Art Making, Artistic Process, Arts Leadership, Philanthrophy, Teaching

The Amazing Rebecca Blunk

Courtesy of berkshirefinearts.com

Courtesy of berkshirefinearts.com

Today we got news that the amazing Rebecca Blunk will be stepping down as head of the New England Foundation for the Arts due to health and personal reasons.  I entreat everyone to take a moment and just close your eyes and thank Rebecca in whatever form you express gratitude.  She is a remarkable leader who has made so much possible for so many of us, with a quiet yet forceful style that we can all emulate.

I first met Rebecca in 1983 at the Practicing Cultural Democracy Conference held in Omaha, Nebraska.  We were both young, both seeking, both full of passion about a vision that was beginning to take shape that each of us felt compelled to follow.  It was a view that held that the power of art and art-making could be harnessed in so many ways.  Yes to dance making! Yes to community dance making! Yes to unorthodox means of making and seeing art! Yes to old people dancing! Yes to changing the politics of the country and the politics of the art world… and so it went on… yes, yes, and yes.

That is the thing about Rebecca.  She knows that risk lives in trying and experimenting, in doing and evaluating and then doing again.  I know this on a personal level as she has been a truly valued friend and colleague who has expected the most from me   And I know it on a physical level too as we made dances together just a few months ago.  Yes to the body healing!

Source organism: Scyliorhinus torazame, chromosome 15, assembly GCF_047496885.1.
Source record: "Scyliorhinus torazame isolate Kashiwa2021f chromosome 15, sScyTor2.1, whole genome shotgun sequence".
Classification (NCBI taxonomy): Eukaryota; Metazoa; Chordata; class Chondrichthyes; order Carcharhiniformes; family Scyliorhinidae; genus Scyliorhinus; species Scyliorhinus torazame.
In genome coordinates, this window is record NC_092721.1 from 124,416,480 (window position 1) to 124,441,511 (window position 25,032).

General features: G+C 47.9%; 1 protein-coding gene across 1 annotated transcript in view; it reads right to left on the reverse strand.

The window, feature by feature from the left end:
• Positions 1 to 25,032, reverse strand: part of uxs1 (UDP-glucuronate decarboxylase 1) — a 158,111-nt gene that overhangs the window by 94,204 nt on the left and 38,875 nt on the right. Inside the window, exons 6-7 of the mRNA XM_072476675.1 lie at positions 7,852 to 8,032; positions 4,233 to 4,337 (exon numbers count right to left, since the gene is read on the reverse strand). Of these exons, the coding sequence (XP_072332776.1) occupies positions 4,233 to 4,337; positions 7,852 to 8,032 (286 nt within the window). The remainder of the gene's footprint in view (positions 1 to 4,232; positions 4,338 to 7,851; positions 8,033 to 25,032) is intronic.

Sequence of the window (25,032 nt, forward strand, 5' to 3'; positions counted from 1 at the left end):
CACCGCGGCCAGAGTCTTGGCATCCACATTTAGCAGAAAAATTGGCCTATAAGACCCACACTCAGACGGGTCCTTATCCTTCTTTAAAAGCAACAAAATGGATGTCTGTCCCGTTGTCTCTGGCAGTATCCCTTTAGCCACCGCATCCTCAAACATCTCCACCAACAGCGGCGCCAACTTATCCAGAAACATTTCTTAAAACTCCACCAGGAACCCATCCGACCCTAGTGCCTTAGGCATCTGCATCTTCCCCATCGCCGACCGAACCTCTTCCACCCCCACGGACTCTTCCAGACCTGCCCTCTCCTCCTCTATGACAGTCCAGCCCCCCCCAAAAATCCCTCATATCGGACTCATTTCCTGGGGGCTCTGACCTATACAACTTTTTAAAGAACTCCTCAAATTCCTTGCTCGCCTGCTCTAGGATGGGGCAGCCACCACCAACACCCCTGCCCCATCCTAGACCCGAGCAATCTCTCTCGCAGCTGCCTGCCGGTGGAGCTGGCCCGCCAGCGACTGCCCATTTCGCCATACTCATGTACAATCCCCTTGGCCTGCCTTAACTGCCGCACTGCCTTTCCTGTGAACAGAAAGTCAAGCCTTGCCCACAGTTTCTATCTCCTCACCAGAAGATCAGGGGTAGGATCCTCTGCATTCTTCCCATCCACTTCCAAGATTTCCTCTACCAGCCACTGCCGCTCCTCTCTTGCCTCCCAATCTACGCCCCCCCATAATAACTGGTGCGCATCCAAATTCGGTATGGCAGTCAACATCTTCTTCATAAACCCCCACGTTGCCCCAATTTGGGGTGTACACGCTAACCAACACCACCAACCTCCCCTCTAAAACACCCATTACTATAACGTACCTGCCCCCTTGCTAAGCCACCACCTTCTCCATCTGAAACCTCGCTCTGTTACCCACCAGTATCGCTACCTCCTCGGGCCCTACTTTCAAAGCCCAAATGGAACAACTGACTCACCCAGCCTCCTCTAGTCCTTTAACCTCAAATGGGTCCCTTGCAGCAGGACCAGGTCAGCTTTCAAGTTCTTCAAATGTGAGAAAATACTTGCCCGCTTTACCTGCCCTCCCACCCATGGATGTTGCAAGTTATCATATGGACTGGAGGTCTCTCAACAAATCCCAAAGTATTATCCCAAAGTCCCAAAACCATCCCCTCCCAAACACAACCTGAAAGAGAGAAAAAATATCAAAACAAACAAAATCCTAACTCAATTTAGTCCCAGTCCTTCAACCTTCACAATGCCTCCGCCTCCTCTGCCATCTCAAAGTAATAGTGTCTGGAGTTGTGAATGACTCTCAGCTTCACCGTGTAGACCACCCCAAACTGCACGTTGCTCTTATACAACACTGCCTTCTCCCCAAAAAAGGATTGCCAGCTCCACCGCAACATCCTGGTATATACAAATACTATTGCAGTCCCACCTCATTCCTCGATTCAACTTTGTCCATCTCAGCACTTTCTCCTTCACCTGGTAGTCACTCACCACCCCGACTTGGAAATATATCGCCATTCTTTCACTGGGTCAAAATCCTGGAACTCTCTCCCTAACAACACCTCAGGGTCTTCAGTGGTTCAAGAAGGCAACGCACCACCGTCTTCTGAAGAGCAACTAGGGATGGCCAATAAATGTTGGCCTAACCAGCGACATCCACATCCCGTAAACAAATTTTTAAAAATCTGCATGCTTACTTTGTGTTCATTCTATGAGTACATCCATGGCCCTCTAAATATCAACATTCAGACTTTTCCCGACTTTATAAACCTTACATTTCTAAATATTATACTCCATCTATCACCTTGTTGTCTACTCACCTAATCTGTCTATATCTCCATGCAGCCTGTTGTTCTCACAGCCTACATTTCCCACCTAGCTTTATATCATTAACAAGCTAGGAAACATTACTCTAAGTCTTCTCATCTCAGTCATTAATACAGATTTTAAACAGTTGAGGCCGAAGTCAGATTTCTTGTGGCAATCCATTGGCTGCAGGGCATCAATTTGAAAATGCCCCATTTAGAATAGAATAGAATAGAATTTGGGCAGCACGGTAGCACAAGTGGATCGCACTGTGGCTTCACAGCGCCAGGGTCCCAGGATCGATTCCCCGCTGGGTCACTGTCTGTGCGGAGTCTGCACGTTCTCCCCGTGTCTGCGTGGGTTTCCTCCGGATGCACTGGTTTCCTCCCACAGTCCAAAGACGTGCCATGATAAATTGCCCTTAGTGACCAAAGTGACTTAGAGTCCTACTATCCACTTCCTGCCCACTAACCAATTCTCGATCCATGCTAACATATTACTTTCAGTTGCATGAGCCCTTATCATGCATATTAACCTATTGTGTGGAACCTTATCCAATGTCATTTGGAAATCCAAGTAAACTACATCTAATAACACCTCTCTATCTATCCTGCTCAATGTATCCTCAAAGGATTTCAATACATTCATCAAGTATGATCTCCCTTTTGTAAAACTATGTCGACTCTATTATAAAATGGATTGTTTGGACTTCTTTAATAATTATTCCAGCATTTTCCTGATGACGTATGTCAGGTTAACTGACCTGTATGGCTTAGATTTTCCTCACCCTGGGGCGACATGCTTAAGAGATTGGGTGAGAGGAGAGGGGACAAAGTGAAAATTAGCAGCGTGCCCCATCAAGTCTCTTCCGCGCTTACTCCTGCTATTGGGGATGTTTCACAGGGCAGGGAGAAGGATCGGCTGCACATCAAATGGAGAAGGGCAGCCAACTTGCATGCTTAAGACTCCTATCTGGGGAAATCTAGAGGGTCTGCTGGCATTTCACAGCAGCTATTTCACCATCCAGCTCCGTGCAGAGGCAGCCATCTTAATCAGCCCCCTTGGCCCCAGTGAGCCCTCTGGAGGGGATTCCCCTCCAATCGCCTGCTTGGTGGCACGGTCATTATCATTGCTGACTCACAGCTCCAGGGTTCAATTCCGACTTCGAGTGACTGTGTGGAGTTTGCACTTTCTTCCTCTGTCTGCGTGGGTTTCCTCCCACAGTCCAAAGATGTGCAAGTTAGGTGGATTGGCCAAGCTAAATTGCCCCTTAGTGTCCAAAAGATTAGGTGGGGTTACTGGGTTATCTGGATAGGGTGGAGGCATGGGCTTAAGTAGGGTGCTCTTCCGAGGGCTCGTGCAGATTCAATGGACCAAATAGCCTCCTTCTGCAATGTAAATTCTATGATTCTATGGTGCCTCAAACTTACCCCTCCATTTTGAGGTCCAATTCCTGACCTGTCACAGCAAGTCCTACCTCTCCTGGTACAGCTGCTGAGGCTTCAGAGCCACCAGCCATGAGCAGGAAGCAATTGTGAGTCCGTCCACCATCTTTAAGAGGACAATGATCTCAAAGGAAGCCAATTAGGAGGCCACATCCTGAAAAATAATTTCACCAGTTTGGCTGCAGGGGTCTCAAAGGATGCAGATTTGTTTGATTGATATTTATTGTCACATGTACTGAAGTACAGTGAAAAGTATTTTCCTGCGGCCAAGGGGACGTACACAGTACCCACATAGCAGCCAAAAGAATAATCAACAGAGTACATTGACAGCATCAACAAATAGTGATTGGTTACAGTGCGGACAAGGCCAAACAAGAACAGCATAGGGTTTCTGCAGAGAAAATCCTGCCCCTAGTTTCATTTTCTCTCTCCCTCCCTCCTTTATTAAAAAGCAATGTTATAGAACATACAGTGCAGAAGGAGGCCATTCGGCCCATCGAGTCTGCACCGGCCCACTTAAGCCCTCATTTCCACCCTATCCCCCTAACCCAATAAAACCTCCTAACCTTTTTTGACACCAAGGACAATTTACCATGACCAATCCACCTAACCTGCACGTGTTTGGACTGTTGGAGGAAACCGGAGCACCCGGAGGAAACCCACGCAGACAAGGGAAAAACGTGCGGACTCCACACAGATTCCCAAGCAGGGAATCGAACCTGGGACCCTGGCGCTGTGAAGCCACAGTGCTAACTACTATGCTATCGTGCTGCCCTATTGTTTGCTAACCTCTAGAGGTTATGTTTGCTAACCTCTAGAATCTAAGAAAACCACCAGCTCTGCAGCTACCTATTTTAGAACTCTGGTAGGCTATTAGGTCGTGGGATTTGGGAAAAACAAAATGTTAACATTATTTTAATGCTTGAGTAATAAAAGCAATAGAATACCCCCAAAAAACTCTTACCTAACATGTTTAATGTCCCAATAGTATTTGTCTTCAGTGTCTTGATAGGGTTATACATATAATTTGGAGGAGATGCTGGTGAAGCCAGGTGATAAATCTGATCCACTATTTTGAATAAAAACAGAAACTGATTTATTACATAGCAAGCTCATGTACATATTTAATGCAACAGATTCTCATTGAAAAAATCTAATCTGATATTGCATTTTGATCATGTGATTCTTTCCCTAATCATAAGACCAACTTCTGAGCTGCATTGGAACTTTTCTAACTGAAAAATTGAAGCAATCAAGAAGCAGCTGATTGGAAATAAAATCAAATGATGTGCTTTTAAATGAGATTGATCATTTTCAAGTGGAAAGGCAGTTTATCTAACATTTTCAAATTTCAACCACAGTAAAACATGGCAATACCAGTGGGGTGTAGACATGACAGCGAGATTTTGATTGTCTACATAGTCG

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Art Making, Creative Aging, Hiking the Horizontal

An Older Body Getting Older Remembers

This essay is an excerpt from the upcoming paperback edition of my book of essays, Hiking the Horizontal

As I advance through my sixties, people are curious about my experience now that I am reaching the age of many of the older dancers with whom I’ve worked over the course of my career. I am curious too.

Sometimes I step off a curb and I think I am leaping again.

Sometimes when I picture my back curving it feels like I am dancing at summer camp.

Occasionally, if I put on the right shoes (for some reason mostly the plastic jellies), I can walk at a certain pace and put pressure on the ground in a certain way, and I really believe I can do all those steps and figures and phrases I used to do.

Or if I am in rehearsal and see an opportunity in front of me, a way for one dancer to touch another or a move that could happen between them, I am shocked—when I insert myself to demonstrate—that I can’t actually do it.

In fact I am astonished.

I think this must be what a phantom limb is like. The feeling is more real that reality. I am not sad or confused. I try to savor the experience. And who knows, maybe I did it after all.

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